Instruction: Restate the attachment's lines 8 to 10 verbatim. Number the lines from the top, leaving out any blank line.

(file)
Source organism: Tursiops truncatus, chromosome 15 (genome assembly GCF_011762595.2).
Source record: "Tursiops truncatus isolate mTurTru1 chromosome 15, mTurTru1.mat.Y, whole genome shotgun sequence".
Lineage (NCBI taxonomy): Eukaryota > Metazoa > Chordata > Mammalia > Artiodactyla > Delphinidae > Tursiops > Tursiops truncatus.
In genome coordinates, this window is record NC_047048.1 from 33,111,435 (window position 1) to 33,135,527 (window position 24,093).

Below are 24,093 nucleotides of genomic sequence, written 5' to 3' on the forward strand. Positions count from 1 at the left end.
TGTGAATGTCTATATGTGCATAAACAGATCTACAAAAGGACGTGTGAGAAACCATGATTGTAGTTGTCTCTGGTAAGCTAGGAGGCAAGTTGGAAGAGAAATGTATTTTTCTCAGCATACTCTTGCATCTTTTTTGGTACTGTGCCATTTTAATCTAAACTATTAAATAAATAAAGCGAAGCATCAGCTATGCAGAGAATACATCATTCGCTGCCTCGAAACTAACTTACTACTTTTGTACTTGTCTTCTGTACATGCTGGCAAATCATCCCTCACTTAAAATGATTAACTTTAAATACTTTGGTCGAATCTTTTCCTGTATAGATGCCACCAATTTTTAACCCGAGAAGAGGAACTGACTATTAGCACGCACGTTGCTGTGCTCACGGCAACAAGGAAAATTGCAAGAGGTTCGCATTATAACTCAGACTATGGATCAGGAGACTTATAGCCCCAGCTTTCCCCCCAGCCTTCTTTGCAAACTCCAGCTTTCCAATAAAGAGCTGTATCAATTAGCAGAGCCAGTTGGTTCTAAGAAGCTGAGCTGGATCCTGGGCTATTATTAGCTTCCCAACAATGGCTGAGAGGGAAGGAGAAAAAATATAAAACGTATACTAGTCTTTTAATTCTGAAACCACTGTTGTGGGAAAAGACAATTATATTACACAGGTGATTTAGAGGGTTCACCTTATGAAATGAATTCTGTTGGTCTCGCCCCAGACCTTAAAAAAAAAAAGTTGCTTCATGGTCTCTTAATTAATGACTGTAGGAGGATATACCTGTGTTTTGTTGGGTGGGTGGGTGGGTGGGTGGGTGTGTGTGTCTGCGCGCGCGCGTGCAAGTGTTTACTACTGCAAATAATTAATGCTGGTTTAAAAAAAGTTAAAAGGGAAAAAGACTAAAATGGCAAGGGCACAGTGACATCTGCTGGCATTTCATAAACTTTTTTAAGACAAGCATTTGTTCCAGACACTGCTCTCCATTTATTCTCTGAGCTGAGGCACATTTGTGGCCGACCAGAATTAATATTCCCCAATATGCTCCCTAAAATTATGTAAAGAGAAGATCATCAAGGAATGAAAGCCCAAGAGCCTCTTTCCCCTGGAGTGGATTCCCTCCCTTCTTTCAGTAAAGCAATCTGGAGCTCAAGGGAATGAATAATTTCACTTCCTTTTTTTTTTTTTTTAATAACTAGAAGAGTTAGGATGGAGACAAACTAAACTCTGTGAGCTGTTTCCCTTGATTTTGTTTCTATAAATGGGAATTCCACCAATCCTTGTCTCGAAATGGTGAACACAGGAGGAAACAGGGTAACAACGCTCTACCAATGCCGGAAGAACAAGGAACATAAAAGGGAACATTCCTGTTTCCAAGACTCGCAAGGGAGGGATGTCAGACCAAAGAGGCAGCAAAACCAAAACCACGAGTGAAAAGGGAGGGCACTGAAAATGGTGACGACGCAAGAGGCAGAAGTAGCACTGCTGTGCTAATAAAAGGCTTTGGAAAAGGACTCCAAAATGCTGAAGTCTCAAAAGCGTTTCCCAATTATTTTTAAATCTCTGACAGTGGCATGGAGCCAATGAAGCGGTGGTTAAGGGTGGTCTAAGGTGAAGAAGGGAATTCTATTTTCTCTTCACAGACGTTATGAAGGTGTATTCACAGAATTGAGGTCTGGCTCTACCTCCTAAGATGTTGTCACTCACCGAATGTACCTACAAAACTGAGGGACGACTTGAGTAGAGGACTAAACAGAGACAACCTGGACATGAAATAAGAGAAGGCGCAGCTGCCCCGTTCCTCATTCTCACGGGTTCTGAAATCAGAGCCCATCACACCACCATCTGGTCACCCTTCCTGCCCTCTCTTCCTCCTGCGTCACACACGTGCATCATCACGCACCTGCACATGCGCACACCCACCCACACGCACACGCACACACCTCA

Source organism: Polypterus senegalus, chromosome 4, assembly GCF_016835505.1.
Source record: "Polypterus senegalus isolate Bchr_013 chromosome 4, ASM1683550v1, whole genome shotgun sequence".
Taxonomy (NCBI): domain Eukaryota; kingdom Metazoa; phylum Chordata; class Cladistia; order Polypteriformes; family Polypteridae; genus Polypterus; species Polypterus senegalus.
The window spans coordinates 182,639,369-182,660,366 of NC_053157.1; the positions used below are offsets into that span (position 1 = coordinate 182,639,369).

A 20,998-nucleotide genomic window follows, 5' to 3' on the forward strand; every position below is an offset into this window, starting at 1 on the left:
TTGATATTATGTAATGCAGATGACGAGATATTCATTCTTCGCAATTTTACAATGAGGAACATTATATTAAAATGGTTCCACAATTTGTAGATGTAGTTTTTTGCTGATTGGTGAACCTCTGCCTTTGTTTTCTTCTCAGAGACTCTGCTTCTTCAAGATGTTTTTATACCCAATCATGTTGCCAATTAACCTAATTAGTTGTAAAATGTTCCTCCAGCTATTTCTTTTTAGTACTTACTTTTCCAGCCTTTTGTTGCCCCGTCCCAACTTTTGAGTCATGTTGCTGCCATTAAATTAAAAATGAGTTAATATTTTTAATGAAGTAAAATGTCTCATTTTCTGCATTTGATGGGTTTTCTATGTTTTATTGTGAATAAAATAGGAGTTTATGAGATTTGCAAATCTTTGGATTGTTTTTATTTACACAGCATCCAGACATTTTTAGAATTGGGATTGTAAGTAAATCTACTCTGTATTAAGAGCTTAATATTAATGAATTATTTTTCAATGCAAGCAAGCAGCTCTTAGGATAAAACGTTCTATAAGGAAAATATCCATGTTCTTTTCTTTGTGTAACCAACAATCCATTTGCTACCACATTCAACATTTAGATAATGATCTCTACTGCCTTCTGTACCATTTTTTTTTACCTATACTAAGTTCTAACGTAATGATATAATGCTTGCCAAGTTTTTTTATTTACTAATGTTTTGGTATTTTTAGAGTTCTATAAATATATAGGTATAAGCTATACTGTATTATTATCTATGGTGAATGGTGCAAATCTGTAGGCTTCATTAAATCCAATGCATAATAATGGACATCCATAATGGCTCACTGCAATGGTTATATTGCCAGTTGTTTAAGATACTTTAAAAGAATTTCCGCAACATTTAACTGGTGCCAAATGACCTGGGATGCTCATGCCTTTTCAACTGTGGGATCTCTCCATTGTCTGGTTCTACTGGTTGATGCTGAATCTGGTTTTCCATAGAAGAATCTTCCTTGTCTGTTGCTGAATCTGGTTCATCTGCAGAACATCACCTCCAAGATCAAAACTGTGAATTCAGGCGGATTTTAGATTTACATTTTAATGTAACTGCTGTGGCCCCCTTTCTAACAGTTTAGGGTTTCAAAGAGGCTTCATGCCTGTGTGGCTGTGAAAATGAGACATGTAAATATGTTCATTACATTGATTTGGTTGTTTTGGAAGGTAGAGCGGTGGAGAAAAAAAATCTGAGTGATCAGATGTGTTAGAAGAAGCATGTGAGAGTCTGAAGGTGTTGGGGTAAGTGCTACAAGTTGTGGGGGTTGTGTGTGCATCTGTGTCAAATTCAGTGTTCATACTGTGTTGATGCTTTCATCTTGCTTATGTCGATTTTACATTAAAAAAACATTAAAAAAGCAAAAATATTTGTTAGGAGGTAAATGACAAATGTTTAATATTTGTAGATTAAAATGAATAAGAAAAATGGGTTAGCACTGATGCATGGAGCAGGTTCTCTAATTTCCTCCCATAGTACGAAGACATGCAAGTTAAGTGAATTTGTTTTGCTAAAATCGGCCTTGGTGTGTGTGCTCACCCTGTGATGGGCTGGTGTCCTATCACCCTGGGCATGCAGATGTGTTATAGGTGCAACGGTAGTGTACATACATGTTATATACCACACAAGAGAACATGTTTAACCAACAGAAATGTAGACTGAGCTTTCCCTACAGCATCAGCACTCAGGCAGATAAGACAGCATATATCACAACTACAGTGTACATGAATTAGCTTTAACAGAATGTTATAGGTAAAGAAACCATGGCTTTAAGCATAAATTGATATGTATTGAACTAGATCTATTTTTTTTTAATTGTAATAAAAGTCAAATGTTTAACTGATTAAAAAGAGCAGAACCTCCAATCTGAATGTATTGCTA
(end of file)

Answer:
Source record: "Polypterus senegalus isolate Bchr_013 chromosome 4, ASM1683550v1, whole genome shotgun sequence".
Taxonomy (NCBI): domain Eukaryota; kingdom Metazoa; phylum Chordata; class Cladistia; order Polypteriformes; family Polypteridae; genus Polypterus; species Polypterus senegalus.
The window spans coordinates 182,639,369-182,660,366 of NC_053157.1; the positions used below are offsets into that span (position 1 = coordinate 182,639,369).